In my experience, constant-sum games are considered to provide "maximally unaligned" incentives, and common-payoff games are considered to provide "maximally aligned" incentives. How do we quantitatively interpolate between these two extremes? That is, given an arbitrary payoff table representing a two-player normal-form game (like Prisoner's Dilemma), what extra information do we need in order to produce a real number quantifying agent alignment?
If this question is ill-posed, why is it ill-posed? And if it's not, we should probably understand how to quantify such a basic aspect of multi-agent interactions, if we want to reason about complicated multi-agent situations whose outcomes determine the value of humanity's future. (I started considering this question with Jacob Stavrianos over the last few months, while supervising his SERI project.)
- Assume the alignment function has range or .
- Constant-sum games should have minimal alignment value, and common-payoff games should have maximal alignment value.
- The function probably has to consider a strategy profile (since different parts of a normal-form game can have different incentives; see e.g. equilibrium selection).
- The function should probably be a function of player A's alignment with player B; for example, in a prisoner's dilemma, player A might always cooperate and player B might always defect. Then it seems reasonable to consider whether A is aligned with B (in some sense), while B is not aligned with A (they pursue their own payoff without regard for A's payoff).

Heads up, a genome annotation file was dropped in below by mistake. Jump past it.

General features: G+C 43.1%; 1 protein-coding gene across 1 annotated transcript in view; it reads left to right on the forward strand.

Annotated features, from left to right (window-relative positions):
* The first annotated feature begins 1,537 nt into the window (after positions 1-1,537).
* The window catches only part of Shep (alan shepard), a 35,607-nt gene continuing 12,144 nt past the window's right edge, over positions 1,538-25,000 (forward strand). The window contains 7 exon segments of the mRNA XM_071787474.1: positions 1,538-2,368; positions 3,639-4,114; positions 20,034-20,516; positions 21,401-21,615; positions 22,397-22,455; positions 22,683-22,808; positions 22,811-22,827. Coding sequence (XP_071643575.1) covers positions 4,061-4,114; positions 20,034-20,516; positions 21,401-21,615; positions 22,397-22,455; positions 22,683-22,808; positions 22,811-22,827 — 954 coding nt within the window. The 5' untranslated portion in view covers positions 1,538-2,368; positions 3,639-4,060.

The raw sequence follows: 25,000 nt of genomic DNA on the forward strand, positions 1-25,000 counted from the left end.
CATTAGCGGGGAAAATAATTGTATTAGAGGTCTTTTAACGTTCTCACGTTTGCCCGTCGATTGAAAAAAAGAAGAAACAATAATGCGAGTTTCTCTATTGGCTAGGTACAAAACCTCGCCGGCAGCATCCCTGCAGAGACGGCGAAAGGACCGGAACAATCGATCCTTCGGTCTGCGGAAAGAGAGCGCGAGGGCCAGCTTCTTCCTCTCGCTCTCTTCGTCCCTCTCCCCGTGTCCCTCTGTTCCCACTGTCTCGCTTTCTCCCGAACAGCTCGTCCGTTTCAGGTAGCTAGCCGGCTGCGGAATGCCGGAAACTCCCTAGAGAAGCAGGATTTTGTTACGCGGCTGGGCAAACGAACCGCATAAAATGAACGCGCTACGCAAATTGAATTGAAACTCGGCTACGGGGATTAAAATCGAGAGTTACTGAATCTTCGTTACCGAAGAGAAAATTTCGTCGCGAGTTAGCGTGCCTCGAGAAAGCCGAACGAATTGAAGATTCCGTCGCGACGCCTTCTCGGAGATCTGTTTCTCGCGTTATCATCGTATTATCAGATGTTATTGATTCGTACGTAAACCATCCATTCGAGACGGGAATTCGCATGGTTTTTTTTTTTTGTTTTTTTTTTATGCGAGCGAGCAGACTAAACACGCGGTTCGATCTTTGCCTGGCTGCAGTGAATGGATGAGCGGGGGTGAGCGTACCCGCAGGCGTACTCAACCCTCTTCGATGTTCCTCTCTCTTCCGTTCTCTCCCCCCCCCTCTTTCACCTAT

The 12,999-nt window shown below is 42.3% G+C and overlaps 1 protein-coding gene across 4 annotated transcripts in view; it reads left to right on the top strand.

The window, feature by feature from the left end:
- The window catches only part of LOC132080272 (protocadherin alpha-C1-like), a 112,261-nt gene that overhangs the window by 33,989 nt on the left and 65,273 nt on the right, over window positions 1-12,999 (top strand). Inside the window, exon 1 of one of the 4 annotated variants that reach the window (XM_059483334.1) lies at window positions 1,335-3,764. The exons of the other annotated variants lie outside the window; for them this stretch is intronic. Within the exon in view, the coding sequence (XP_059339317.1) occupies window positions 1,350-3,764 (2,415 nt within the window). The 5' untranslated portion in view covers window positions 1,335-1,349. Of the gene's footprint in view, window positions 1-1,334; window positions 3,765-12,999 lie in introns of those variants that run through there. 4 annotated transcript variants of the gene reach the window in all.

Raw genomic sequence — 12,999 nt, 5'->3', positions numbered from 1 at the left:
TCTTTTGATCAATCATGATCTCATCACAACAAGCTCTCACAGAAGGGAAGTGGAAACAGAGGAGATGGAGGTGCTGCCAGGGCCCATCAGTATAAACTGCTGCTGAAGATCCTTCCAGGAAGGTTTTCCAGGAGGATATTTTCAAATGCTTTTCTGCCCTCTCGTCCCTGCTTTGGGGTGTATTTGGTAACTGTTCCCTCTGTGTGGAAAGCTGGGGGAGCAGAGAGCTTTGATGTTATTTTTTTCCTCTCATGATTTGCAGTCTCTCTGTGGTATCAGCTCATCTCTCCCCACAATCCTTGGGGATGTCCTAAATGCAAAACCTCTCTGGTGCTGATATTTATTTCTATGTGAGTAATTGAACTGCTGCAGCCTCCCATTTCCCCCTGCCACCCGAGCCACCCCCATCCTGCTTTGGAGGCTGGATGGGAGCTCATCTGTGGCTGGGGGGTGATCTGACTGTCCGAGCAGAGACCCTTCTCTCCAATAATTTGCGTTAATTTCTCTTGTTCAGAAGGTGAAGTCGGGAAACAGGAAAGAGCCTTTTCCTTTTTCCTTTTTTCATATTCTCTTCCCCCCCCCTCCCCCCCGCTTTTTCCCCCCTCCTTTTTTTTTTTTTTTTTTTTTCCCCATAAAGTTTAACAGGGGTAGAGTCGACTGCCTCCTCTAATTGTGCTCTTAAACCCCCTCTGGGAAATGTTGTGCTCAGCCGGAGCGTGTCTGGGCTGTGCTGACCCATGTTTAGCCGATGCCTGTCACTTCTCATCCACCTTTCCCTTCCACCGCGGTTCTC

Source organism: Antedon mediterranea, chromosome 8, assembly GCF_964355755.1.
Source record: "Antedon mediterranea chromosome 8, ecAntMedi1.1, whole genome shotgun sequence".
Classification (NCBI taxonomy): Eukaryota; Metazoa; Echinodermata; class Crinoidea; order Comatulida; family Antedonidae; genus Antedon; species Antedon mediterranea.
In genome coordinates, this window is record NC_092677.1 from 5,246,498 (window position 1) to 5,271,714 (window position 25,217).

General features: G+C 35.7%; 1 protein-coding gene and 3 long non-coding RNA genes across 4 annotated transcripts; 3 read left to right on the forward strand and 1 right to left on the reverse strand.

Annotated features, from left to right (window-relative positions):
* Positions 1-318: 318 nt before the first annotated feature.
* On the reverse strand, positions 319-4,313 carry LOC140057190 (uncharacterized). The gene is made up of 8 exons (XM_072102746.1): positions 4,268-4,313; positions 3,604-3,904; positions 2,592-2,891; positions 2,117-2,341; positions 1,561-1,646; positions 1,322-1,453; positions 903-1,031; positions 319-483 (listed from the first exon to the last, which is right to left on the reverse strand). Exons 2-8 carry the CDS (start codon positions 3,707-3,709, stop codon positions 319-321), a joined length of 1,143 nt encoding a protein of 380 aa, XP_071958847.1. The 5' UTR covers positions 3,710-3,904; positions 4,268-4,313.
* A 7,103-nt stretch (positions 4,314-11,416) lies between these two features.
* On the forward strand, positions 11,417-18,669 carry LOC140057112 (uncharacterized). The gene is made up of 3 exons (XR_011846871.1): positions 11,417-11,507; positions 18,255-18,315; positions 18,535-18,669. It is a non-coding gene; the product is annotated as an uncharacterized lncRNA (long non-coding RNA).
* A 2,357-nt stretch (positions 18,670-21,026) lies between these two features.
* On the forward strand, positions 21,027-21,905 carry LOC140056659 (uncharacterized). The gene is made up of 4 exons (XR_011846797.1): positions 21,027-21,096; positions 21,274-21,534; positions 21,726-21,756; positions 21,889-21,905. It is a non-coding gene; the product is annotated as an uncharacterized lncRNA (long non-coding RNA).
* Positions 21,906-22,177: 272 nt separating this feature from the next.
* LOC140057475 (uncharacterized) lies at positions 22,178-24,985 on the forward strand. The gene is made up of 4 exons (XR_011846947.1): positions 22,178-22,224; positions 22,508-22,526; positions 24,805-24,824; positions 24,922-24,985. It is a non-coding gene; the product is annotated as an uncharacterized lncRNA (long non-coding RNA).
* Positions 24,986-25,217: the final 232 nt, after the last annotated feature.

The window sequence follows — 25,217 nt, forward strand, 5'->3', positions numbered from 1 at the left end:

- So the function need not be symmetric over players.
- The function should be invariant to applying a separate positive affine transformation to each player's payoffs; it shouldn't matter whether you add 3 to player 1's payoffs, or multiply the payoffs by a half.
The function may or may not rely only on the players' orderings over outcome lotteries, ignoring the cardinal payoff values. I haven't thought much about this point, but it seems important.EDIT: I no longer think this point is important, but rather confused.
If I were interested in thinking about this more right now, I would:
- Do some thought experiments to pin down the intuitive concept. Consider simple games where my "alignment" concept returns a clear verdict, and use these to derive functional constraints (like symmetry in players, or the range of the function, or the extreme cases).
- See if I can get enough functional constraints to pin down a reasonable family of candidate solutions, or at least pin down the type signature.